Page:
You’re tired and stiff after a long flight and you can’t wait to land.
But then the captain says there’ll be a delay because there aren’t any landing slots available. So you circle the airport in a holding pattern for what seems like ages – groans all round.
Well, such annoyances may become a thing of the past if a new air traffic management (ATM) system works as well as promised.
Nats – the UK’s air traffic control provider formerly known as National Air Traffic Services – is rolling out a new £600m ($747m) computer system that could result in more flights, fewer delays and a cleaner airspace for all.
Chief architect Simon Daykin describes it as “one of the biggest transformations” in the organisation’s 56-year history. The project should be complete by 2020, he says.
Managing the 2.2 million flights that cross UK airspace each year is complicated enough, but with that number forecast to rise to three million by 2030, it became clear that the current system – which dates back 40 years – would need an overhaul, explains Mr Daykin.
Perhaps the most significant change – although travellers are unlikely to notice it – will be the abandonment of the network of invisible “roads” in the sky – the routes which all aircraft currently follow.
Now air traffic controllers, using predictive analytics software called iFacts, will be able to predict the path of aircraft as much as 18 minutes in advance, says Mr Daykin.
“In effect we can get an earlier view of where congestion will be in the sky and tweak flight paths, which means less re-routing,” he says. “We can now slow traffic down en route so you don’t get stuck in a holding pattern over London.”
Adding time management to the mix means controllers will be operating in four dimensions, not just the usual three of latitude, longitude and altitude.
The European Space Agency, satellite company Inmarsat and others are also testing how this “4D” air traffic management could help squeeze more planes into our skies whilst also reducing congestion.
Less fuel burn
Another benefit of applying clever analytics to the skies is that flights can be made more energy efficient.
At the moment, planes have to stagger their ascents and descents, climbing or dropping to set altitudes at certain points throughout the journey.
“At the moment current air traffic management systems limit the efficiency of aircraft,” explains Prof Andrew Rae, engineering professor and aviation expert at the University of the Highlands and Islands.
Replacing these hops and jumps with smooth, curving ascents and descents will be more efficient both in terms of fuel and noise, he says.
“You can save just under 10% fuel burn that way, but it means not flying at constant height or speed,” he says. “That’s saving both emissions and cost.”
State of the art
The new system will have to handle a huge increase in real-time data, so Nats is building its own private cloud.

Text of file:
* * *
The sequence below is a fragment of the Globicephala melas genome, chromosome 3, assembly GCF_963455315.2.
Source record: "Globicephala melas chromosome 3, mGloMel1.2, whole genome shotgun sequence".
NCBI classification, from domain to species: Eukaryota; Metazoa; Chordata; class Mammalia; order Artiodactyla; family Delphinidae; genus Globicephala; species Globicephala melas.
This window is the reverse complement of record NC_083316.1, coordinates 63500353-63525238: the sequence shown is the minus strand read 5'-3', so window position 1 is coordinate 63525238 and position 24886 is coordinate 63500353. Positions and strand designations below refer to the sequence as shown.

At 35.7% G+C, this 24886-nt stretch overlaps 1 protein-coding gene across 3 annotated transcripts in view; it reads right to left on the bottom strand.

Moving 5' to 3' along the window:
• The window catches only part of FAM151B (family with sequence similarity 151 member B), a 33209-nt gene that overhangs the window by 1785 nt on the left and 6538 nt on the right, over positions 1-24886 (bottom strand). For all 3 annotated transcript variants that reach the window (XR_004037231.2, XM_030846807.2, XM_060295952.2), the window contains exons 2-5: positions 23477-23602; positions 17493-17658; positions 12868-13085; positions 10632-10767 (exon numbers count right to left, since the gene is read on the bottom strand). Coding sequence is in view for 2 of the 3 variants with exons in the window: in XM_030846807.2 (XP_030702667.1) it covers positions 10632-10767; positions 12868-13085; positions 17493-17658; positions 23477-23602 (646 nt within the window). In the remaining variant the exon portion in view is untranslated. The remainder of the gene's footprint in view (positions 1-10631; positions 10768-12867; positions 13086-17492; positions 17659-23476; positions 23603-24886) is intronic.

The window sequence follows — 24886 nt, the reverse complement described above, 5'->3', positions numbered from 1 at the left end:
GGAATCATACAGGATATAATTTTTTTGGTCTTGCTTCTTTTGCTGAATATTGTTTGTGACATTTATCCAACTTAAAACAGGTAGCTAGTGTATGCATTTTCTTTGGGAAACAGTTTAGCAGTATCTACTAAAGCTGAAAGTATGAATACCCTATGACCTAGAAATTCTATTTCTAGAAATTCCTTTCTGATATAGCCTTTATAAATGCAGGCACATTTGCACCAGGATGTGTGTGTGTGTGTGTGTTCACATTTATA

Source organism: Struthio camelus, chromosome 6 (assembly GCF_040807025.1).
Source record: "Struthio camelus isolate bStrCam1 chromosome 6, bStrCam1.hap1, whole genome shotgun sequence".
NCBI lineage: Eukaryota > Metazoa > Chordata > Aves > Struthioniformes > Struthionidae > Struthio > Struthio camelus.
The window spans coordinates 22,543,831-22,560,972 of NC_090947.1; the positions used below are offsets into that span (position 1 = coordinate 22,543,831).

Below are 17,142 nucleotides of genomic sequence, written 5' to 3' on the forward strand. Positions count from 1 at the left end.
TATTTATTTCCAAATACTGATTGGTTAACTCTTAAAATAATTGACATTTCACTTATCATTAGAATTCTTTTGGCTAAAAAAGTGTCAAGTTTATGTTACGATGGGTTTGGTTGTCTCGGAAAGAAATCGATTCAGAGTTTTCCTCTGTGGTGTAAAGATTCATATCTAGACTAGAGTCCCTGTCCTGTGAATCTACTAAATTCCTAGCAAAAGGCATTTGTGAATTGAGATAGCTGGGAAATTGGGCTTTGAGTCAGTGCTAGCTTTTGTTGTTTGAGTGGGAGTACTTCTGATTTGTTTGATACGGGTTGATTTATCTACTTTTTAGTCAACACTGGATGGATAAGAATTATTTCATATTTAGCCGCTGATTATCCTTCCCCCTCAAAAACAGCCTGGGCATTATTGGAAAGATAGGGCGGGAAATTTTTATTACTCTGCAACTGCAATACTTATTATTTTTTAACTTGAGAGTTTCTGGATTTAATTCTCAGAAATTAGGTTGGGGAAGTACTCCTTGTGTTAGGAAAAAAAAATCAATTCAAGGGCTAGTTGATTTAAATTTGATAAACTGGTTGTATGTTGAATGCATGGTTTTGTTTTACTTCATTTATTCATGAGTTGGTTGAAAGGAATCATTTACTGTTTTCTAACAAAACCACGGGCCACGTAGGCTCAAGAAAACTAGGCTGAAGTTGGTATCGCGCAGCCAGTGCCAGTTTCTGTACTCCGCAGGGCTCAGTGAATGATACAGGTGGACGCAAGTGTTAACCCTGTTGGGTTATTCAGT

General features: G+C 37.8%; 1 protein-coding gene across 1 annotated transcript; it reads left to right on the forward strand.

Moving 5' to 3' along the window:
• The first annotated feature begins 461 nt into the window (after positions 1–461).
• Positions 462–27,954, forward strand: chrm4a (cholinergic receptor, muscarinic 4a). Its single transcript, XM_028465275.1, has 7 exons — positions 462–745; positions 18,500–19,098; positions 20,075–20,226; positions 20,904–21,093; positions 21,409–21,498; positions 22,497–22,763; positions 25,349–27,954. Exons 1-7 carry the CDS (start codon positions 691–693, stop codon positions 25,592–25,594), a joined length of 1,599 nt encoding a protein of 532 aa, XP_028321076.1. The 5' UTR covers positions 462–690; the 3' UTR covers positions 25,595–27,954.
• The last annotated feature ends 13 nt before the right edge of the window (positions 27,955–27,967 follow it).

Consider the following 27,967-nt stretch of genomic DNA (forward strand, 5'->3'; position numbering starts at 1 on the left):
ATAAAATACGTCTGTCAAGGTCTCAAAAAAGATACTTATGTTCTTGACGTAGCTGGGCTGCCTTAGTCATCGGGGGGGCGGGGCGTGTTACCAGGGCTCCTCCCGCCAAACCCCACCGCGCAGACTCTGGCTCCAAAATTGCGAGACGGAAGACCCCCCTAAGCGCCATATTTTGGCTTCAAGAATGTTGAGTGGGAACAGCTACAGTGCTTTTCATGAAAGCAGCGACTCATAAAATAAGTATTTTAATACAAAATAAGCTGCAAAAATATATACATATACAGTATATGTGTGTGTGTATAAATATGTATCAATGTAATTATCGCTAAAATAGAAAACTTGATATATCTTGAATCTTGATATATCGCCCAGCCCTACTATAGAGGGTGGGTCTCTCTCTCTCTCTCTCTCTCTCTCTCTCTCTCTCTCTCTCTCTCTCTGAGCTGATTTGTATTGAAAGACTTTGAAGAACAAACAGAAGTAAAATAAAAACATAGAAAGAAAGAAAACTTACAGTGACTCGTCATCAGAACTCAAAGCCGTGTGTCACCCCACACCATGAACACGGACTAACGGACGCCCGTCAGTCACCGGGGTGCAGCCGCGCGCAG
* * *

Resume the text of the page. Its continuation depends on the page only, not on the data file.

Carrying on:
“We’ll be using much more computing and processing power than we ever needed before,” says Mr Daykin.
“We’ll be creating more big data, which we will be storing to mine and dive into, to learn more about how to be better.”
As mornings tend to be much busier than afternoons when it comes to flights, “we can use cloud technology to flex our resources depending on operational needs,” he adds.
All the data will be held in dedicated UK-based data centres.
“There will be huge cybersecurity,” he says. “It’s a safety-assured cloud. There will also be a back-up system.”
Mr Daykin is so conscious about information security that he has an “enterprise-grade” firewall in his own home.
As part of the improvements, air traffic controllers will work for the first time on touch screens and use Voip [voice over internet protocol] communications to talk to their colleagues and counterparts.
Ahead of the game
The upgrade is part of the Europe-wide Single European Sky (SES) project, which involves all 28 member states,
By 2020, the SES aims to have tripled the number of planes in the sky; made air travel 10 times safer; reduced the environmental impact by a factor of 10; and halved navigational service costs.
Achieving all this is “unlikely” in the time frame, says Aimee Turner, editor of Air Traffic Management magazine.
But Nats is ahead of the game, she argues – the new system has already been successfully tested at Nats’ Prestwick base in Scotland, and in Germany.
“Nats is adopting a strategic approach through significantly changing its fundamental ATM [Air Traffic Management] system,” she says.
As flights pass across different airspaces, the other national air traffic organisations will have to pass their data on in real time to allow the predictive analysis to continue.
This means that “each member state still has to develop its own ATM system so it’s fit for purpose to meet not only the technological vision of the SES, but also manage the forecast traffic growth which all EU nations will experience,” says Ms Turner.
But Prof Rae is not convinced that the new system will entirely eliminate delays for travellers.
“In practice things like passengers arriving late, or unexpected service needs, will mean complications will still disrupt travel,” he says.
“It also means different airspace controllers have to talk to each other – so if the French call a strike the whole thing will fall to pieces.”
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